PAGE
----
If you have been to Silverton, Colo. you have stared up at Kendall Mountain rising 4,000 feet directly above town. I have been fortunate enough to tackle the peak successfully many times in the winter, but I had never made the climb in the summer. I much prefer to ski down something big after a climb instead of walking down, hence the reason that most of the San Juan’s summits I visit comes when they lie under a mantle of white.
With a warm day predicted for the backyard of Durango, I opted to gain some elevation and escape what would hopefully be the last batch of summer heat in town. I packed up the car and started up Highway 550 for the short drive to Silverton.
I parked at the base of Kendall mountain and boarded my trusty steed (A nearly new mountain bike with 6 inches of travel and 29″ wheels). As I hopped on the saddle I took in the spectacular fall foilage that was in absolute peak color.
The jeep road starts gaining elevation quickly as it wraps around the west side of Kendall Mountain. As the grade steepens the oxygen level heads in the opposite direction. I find myself riding in a style known as “delivering the mail” where I go from edge to edge of the road to reduce the pitch to a level my tiring legs and granny gear can handle. I push my bike up some really steep sections and ride a few of the tamer portions. At treeline the road becomes unridable. I’m sure someone could ride it from here, but that someone is not me. I ditch my bike behind the last tree at about 11,800 feet and trade my bike shoes for some hiking shoes and head up the road.
The grade is about 10 percent, which makes for brutal biking, but perfect hiking. I walk the jeep road through a huge basin, wondering how in the world they built this road by hand over a century ago. The road climbs for another 2 miles and then ends a couple hundred feet below the summit. I billy-goat up through scree and boulders to gain the summit. After 2.5 hours I am looking 4,000 feet down on Silverton.
The town looks like a model complete with multiple steam trains. A slight breeze blows at my back and provides some white noise to what is otherwise an environment completely void of sound.
After a few minutes I reverse the process. I make good time to the road and quickly descend to me bike. What took 90 minutes to ride up, take me 7 to ride down. I enjoy the plush suspension on my new bike and feel like I am on a flying sofa.
I toss the bike on the roof and head south in the fading evening light. In 30 minutes I have a date with some grilled Ahi and a nice cold beer or two.
See you on the trail.
Welcome to Pedaling Change! There’s a lot of good work being done in the world of bikes, to alternative transportation advocacy to international development. To highlight some of the great action that’s going on out there, once a month we’ll be profiling a non-profit in the bike world to look at just how they’re working to make positive change.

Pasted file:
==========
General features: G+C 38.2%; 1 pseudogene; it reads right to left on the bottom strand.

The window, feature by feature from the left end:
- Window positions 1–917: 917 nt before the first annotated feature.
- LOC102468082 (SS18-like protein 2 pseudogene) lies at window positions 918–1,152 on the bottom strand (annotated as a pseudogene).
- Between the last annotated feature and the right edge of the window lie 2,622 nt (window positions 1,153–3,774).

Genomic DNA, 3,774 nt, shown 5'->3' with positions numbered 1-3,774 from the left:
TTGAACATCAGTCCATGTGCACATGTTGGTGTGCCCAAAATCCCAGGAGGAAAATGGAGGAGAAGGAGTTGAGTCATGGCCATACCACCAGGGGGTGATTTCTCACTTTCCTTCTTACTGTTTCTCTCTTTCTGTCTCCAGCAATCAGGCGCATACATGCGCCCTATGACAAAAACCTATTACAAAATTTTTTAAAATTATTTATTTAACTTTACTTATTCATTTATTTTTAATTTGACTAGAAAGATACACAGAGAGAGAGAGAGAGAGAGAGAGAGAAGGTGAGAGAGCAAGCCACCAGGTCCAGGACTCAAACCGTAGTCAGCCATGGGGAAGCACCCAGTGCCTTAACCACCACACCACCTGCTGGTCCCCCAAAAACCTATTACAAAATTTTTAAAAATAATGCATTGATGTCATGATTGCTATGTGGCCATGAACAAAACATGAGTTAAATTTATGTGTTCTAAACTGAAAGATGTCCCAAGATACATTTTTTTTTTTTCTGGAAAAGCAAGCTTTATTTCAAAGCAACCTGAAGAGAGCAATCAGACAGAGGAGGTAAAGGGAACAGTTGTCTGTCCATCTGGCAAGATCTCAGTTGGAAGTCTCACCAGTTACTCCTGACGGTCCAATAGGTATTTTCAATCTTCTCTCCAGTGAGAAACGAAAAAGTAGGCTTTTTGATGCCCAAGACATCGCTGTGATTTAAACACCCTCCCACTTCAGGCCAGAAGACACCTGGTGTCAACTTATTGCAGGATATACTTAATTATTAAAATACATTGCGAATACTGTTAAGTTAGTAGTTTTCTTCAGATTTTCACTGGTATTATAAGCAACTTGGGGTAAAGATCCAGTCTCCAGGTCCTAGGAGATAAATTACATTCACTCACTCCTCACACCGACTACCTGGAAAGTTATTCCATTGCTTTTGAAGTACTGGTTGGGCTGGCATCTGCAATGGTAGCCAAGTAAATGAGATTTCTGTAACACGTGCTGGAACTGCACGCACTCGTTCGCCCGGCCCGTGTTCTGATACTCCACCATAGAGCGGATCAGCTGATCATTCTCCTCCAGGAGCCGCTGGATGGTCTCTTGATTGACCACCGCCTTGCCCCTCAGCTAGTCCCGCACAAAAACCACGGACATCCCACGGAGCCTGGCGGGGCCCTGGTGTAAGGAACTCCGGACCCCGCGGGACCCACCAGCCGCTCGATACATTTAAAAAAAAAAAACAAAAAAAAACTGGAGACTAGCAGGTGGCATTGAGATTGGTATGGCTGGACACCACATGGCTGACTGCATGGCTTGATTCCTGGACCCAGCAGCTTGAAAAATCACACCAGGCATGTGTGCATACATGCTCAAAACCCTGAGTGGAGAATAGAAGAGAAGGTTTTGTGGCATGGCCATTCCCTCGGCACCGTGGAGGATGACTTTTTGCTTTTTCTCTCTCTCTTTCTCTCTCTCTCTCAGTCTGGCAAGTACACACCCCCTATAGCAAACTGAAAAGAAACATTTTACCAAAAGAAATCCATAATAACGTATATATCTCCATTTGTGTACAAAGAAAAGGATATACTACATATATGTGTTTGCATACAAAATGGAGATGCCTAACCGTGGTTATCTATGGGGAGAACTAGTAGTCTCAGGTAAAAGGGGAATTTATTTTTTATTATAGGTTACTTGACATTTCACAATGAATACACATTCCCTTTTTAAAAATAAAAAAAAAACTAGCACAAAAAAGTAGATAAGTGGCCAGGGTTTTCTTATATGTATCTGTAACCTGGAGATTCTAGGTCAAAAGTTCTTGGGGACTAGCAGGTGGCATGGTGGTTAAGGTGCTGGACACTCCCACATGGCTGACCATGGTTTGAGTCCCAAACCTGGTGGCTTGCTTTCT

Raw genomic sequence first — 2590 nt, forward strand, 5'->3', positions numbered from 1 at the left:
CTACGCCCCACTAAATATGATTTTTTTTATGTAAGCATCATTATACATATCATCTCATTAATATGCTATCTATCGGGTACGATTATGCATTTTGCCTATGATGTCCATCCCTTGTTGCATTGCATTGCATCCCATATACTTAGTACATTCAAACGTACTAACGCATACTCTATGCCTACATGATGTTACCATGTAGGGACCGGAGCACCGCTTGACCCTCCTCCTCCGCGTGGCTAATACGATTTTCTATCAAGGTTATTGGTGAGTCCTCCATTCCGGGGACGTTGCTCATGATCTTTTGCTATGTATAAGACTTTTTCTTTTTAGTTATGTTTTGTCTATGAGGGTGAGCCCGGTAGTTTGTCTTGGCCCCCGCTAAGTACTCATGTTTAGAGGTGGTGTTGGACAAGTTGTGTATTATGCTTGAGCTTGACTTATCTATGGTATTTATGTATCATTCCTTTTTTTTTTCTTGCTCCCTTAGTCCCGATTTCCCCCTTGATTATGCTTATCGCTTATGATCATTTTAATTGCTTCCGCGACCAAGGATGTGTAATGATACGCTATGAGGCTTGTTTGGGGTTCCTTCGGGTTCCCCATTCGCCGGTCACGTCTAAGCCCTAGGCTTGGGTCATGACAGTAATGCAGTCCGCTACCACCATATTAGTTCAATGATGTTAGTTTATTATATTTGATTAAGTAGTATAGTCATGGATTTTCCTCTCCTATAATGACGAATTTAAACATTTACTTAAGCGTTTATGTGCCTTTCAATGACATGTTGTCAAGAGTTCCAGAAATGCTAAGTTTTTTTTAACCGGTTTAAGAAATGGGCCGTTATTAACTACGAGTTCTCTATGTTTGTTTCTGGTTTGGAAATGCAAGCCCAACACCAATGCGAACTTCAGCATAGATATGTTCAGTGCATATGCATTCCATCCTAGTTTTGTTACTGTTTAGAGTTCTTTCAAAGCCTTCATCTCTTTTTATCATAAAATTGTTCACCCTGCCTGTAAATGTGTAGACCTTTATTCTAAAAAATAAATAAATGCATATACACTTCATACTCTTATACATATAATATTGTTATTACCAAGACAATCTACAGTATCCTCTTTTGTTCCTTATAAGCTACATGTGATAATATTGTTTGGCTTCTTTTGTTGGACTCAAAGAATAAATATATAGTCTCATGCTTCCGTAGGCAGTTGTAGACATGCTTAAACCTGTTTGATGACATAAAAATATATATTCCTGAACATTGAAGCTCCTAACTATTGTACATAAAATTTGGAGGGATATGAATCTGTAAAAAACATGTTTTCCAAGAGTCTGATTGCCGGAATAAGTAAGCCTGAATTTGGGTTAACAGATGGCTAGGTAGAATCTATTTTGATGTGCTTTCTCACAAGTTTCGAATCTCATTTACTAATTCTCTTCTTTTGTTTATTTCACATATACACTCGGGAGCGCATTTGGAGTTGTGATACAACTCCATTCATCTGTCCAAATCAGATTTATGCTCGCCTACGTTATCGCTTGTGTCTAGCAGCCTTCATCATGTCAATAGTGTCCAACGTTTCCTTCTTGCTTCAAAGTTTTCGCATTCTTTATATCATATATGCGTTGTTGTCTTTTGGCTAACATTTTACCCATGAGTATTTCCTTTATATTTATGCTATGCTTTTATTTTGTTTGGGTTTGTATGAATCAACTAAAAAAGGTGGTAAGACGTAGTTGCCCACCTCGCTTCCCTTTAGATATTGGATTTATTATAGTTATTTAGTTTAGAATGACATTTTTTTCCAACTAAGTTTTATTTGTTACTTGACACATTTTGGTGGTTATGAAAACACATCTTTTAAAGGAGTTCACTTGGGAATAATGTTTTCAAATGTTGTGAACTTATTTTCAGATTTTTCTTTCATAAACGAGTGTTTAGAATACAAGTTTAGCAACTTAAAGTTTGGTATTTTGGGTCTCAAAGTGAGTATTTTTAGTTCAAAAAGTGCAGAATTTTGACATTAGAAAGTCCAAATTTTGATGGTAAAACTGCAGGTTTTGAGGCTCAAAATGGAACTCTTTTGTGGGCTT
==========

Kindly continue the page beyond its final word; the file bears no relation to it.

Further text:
When you think of the words “non-profit” and “mountain biking,” the International Mountain Bicycling Association is probably the first thing that comes to mind, and with good reason. Founded as a non-profit educational association, IMBA’s mission is to create, enhance and preserve great trail experiences for mountain bikers worldwide. It has over 35,000 individual members worldwide, more than 160 corporate sponsors and members living in all 50 U.S. states and in over 30 countries. Talk about a global biking powerhouse.
We caught up with Mark Eller over at IMBA to talk bikes and learn a little more about the organization.
What have some of IMBA’s biggest accomplishments over the last year been?
This year, IMBA renewed a partnership with the National Park Service to continue adding mountain biking opportunities to America’s most scenic parks. We launched the Public Lands Initiative to protect access to key riding areas, and we built innovative Gateway Trail bike parks across the country to help bring new riders into the sport and give kids great places to play. This fall, we’ll help thousands of kids get outside on knobby tires with the sixth edition of IMBA’s International Take a Kid Mountain Biking Day.
Why is it important to do bike advocacy?
IMBA’s work is based on the idea that riding mountain bikes provides a great outdoor experience and provides a fun, athletic challenge that is accessible to millions of people. We advocate for broad access to trails and for good places to ride bikes because we want to share the enriching experience of exploring the natural world on two wheels.
First year at Interbike and the Osprey family is looking good…
“Think of bicycles as rideable art that can just about save the world.” – Grant Petersen
There are a lot of excellent bike quotes out there and in conjunction with this week’s official Osprey Bike Blog launch we want to know your favorites!
Submit your favorite bike quote via Twitter, Facebook or leave a comment right here on the blog for chance to win! We’ll be choose two winners who will get their choice of one our new bike bags: the Momentum and the Metron.
We’ll be taking submissions until Wednesday September 29.